Warming Climate

The study published in Nature is the first to identify that an interaction between rising temperatures and land use changes, is driving widespread losses in numerous insect groups across the globe.


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Lead author Dr Charlie Outhwaite (UCL Centre for Biodiversity & Environment Research, UCL Biosciences) said: “Many insects appear to be very vulnerable to human pressures, which is concerning as climate change worsens and agricultural areas continue to expand. Our findings highlight the urgency of actions to preserve natural habitats, slow the expansion of high-intensity agriculture, and cut emissions to mitigate climate change.

They found that in areas with high-intensity agriculture and substantial climate warming, the number of insects was 49% lower than in the most natural habitats with no recorded climate warming, while the number of different species was 29% lower. Tropical areas saw the biggest declines in insect biodiversity linked to land use and climate change.

The researchers found that in areas of low-intensity agriculture and substantial climate warming, having nearby natural habitat buffered the losses: where 75% of the land was covered by natural habitat, insect abundance only declined by 7%, compared to a 63% reduction in comparable areas with only 25% natural habitat cover. Many insects rely on plants for shade on hot days, so a loss of natural habitats could leave them more vulnerable to a warming climate.

The researchers say that insect declines due to human influences may be even greater than their findings suggest as many areas with long histories of human impacts would have already seen biodiversity losses before the start of the study period, and the study also did not account for the effects of other drivers such as pollution.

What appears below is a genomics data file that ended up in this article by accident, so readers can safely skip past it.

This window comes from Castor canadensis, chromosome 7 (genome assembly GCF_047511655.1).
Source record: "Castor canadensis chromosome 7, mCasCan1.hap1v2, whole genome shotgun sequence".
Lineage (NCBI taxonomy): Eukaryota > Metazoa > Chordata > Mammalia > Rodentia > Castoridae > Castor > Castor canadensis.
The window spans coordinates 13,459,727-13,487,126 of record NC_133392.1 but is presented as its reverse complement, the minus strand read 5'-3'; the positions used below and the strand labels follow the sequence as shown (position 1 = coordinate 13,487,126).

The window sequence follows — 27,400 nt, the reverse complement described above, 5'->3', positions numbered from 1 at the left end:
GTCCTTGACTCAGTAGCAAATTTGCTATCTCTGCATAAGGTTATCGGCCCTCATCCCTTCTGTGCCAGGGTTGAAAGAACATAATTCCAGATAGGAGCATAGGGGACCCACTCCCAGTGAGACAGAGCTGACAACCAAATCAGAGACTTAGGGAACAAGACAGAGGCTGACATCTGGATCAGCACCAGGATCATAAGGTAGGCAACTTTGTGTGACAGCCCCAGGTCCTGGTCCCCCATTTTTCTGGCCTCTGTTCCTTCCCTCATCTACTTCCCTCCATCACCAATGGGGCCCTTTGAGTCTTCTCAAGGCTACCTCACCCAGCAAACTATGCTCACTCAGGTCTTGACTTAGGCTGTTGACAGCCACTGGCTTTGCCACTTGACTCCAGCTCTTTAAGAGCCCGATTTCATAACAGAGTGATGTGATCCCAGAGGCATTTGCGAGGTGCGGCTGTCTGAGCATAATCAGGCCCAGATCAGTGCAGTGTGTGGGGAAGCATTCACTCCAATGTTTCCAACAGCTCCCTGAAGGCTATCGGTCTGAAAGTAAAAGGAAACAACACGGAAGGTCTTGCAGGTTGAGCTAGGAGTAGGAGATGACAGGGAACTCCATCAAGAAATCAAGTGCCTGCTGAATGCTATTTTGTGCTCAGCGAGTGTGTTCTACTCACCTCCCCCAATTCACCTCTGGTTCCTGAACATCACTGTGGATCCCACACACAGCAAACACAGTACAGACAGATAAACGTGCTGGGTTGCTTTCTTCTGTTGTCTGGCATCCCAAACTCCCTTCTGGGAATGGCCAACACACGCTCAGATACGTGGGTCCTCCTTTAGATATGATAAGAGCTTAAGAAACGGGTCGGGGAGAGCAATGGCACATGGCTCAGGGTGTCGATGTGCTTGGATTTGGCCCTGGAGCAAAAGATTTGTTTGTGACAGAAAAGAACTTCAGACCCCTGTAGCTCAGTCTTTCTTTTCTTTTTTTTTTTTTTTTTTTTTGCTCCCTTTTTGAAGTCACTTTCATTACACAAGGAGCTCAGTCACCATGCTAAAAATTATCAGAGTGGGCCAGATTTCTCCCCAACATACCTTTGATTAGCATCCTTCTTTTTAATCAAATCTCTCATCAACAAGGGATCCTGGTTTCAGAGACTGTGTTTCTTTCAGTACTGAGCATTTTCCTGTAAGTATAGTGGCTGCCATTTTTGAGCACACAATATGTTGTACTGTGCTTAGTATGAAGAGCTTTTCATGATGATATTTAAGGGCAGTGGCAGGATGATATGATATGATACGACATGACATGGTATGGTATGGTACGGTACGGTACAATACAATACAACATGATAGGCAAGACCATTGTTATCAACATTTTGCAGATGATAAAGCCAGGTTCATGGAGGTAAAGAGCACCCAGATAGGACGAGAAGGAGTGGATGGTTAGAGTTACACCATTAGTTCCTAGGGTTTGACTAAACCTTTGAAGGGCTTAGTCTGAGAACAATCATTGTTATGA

UCL Centre for Biodiversity & Environment Research scientists are at the forefront of research into human impacts on the planet, such as by developing the science underpinning the IUCN’s Red List that quantifies extinction risk, and discovering that changes to land use may be increasing the risks of disease outbreaks like Covid-19 that jump from animals to humans. The centre’s new interdisciplinary People and Nature Lab is developing innovative approaches, such as citizen science programmes and employing artificial intelligence, to tackle these urgent global challenges and foster a more sustainable relationship between people and nature.

The research was supported by the Natural Environment Research Council and the Royal Society.


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